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Sunday, April 1, 2018
It's been a dense month of listening to the many interviews that I conducted with a bunch of Detroiters, such as Hugh Lawson, Bess Bonnier, Phil Levine, Curtis Fuller and others. I still have a number of them to hear. All of them relate to Pepper's early days in Detroit.
The value of listening to them is to find little gems of information that I can still add to the book, or to make factual corrections to the existing text. When I add new text, of course, I have to take my time writing a new paragraph here and there, and then go through a series of rewrites. Here's a few examples of some new text. (I'm still researching what instrument Vigiletti played):
Adams’ friends mostly referred to him as “Pepper.” Some affectionately shortened his nickname to “Pep.” Others, such as Barry Harris, called him “Mr. Peepers,” because of his similarity, in appearance and affect, to the mild-mannered, bespectacled actor Wally Cox who portrayed Mr. Peepers on the popular American television comedy of the same name that ran from 1952-55. Some of Pepper’s oldest friends, such as Elvin Jones, preferred his birth name, “Park.”
Some Detroit musicians, however, didn’t care for Pepper’s playing. “When I got home from the army,” said Adams, “I discovered that what was mod and fashionable on baritone then was the very light, tender sound, and I had a number of people tell me quite seriously that if I ever expected to stay in music I would have to alter the way I was playing.” Several of these judgmental white musicians not only objected to Adams’ big sound, thinking it old-fashioned and too “black,” but they didn’t like his use of harmony, thinking that he didn’t know what he was doing. “He was so far in front of everybody,” said Hugh Lawson. “They mocked him because they didn’t understand it. That’s like Elvin Jones. They were so far in front.”
Three white players, however, did admire what Pepper was doing: Joe Vigiletti, the drummer Norman Purple, and the baritone saxophonist Frank Morelli. All three of them, according to Lawson, followed Pepper around from gig to gig. Morelli, who would much later take Curtis Fuller’s place in Yusef Lateef’s group, idolized Adams and wanted to study with him. Although Pepper was grateful for the admiration, as a “self-taught” player he somehow felt ill-equipped, despite his many accomplishments already, to teach the baritone saxophone to a younger devotee.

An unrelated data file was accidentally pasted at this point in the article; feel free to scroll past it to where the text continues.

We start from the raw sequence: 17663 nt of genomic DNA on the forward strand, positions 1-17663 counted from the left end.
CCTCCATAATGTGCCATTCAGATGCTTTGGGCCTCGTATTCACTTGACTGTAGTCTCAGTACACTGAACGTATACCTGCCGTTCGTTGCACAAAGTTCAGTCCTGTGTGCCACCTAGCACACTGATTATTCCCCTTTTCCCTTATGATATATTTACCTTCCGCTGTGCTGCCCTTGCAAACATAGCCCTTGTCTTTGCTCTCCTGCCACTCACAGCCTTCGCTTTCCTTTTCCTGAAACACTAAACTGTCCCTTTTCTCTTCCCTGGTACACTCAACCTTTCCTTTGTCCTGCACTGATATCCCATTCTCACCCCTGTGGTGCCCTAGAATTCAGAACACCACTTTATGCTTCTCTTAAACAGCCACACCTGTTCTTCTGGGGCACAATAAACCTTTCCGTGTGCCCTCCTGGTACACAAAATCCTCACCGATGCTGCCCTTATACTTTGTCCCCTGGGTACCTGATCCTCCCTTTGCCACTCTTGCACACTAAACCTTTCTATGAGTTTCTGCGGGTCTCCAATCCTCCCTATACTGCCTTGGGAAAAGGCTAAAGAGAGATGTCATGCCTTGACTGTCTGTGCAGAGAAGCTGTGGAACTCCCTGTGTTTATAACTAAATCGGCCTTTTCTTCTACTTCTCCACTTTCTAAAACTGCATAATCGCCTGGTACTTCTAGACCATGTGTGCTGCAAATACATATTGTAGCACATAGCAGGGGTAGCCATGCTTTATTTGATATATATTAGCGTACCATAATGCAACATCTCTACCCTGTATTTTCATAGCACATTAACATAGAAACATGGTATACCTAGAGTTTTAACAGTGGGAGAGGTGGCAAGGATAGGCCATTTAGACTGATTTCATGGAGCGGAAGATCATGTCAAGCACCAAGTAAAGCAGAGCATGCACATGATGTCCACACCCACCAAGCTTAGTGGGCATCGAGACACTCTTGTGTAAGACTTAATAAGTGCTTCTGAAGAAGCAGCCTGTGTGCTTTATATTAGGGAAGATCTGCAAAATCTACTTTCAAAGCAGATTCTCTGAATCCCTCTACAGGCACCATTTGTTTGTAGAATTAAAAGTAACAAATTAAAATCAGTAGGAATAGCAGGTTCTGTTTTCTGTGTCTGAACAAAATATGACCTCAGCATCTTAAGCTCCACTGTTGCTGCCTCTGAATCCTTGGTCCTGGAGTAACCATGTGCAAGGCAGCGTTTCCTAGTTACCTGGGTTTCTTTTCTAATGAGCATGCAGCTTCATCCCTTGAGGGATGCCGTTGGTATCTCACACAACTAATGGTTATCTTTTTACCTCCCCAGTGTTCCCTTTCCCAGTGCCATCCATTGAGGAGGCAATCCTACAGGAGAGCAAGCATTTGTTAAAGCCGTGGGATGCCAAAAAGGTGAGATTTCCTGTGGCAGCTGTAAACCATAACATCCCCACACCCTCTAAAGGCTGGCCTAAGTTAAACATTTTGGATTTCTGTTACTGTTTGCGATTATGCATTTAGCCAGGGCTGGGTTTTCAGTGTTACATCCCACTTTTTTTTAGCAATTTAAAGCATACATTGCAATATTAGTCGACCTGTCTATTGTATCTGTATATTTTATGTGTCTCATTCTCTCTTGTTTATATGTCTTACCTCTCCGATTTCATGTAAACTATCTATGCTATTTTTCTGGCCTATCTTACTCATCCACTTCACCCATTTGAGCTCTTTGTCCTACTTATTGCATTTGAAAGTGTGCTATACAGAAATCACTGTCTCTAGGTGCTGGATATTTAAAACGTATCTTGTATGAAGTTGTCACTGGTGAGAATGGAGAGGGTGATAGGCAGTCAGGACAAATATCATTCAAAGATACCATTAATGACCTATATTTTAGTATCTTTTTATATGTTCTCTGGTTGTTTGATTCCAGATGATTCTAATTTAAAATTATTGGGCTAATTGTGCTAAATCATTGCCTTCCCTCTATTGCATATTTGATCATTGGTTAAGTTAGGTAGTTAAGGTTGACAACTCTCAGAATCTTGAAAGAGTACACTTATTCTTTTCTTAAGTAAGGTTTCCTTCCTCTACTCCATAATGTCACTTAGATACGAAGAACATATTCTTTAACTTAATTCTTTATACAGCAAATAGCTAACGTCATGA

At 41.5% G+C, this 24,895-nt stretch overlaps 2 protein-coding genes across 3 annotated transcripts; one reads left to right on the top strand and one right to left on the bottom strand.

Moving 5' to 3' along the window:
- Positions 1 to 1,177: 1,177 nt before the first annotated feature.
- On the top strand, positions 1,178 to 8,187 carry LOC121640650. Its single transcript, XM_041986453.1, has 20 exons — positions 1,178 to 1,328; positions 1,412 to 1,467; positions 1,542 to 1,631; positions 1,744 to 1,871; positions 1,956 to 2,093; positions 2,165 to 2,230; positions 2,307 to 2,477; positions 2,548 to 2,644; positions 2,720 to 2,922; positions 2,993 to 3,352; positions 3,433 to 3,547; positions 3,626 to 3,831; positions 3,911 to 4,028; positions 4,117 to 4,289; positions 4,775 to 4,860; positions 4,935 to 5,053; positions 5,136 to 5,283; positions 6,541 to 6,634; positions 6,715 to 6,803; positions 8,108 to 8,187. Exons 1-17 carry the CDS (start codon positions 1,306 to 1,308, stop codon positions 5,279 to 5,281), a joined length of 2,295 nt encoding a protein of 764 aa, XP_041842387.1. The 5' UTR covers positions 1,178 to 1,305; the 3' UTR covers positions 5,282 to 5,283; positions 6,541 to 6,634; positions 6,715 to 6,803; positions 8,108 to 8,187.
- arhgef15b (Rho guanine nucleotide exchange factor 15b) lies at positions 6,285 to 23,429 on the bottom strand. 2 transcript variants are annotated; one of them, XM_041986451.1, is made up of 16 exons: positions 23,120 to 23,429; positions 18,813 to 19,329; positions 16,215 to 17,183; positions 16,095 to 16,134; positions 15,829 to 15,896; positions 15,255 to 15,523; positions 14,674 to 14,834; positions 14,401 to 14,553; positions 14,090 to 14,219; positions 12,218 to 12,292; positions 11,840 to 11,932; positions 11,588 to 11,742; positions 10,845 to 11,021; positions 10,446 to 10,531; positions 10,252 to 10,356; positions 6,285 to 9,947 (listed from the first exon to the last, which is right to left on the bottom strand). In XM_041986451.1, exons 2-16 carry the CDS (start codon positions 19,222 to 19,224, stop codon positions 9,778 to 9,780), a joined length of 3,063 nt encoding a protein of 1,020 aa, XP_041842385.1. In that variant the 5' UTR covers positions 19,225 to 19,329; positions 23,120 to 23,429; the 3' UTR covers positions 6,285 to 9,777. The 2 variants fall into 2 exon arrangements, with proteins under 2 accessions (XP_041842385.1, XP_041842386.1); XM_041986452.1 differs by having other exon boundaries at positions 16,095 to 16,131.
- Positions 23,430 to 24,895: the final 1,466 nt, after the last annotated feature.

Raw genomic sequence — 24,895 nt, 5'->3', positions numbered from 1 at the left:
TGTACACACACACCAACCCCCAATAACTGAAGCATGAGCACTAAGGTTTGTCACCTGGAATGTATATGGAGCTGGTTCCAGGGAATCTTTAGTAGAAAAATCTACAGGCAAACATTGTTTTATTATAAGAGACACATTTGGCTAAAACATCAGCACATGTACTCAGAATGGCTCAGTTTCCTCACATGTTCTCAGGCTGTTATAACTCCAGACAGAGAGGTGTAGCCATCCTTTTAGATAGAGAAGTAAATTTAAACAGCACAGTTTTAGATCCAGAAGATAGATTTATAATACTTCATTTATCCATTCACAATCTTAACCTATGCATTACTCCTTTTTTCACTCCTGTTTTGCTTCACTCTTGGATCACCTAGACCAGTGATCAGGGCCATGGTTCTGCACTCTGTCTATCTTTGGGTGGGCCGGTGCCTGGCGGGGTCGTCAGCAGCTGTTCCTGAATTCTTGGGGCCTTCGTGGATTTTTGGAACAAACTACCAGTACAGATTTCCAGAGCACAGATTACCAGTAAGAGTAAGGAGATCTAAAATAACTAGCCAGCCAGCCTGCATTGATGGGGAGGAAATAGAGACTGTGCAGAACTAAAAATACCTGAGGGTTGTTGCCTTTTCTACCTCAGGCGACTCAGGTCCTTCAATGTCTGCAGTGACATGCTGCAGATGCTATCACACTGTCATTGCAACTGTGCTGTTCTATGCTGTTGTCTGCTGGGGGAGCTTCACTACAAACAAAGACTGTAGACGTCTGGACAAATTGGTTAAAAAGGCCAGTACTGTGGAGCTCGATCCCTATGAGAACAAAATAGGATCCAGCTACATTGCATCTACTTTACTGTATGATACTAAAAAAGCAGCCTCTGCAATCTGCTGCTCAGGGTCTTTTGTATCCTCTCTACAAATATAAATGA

My co-author, John Vana, and I have at long last set up the contents of the entire Pepper Adams biography (see below). Again, our publication date is 2030, the centennial of Pepper's birth. The first half of the book is 100 pages in length, not including front matter. My last half of the book will be written in reverse chronological order. Chapter Four will cover the time when Adams was married, mostly after he left the Thad Jones/Mel Lewis Orchestra. Chapter Five will cover his thirteen-year period of time playing with Thad Jones. Chapter Six will deal with Pepper's arrival in New York until late 1964.
The formation of the Thad Jones-Pepper Adams Quintet, by the way, has been scaled back eight months, from March, 1965 to September, 1964. It turns out that the Quintet played gigs in New York City not soon after both Thad and Mel left the Gerry Mulligan Concert Jazz Band. This predates by two months Thad and Pepper's contribution to Oliver Nelson's legendary recording More Blues and the Abstract Truth. This new information will be reflected in changes that I will be making to my Adams chronology, posted at pepperadams.com.
As you can see by the headings below, Part Two of the forthcoming Adams book will give John Vana a chance to chart Pepper's growth as a soloist, discuss significant recordings throughout Pepper's thirty-year career, reveal his enduring legacy, and to get deeply into his important and extensive analysis of "The Big Three: Parker, Coltrane and Adams." I think that this section will be one of the most influential aspects of the book. Think of it: No one -- historians or fans -- puts Pepper Adams in their league. Yet he rightful belongs there, as Vana will explain through the use of numerous musical examples and carefully reasoned explication of what each has done in their playing career. All music examples will be posted at pepperadams.com.
As for the site itself, numerous upgrades have been made already to pepperadams.com. Please check it out.
Foreword by ________________ ix
The Life of Pepper Adams
Chapter 1: What Is It?
Interlude: Detroit Drives the Nation
What Is It? (Part II)
Chapter 2: Inanout
Interlude: A Brief History of Rochester, New York
Inanout (Part II)
Chapter 3: Binary
Interlude: Detroit Jazz, 1922-1954
Binary (Part II)
Chapter 4: Now in Our Lives
Chapter 5: Conjuration
Chapter 6: Urban Dreams
The Music of Pepper Adams
Chapter 7: The Emergence of an Original Style
Chapter 8: The Big Three: Parker, Coltrane and Adams
Chapter 9: Key Recordings
Chapter 10: Jazz Innovator
About the Authors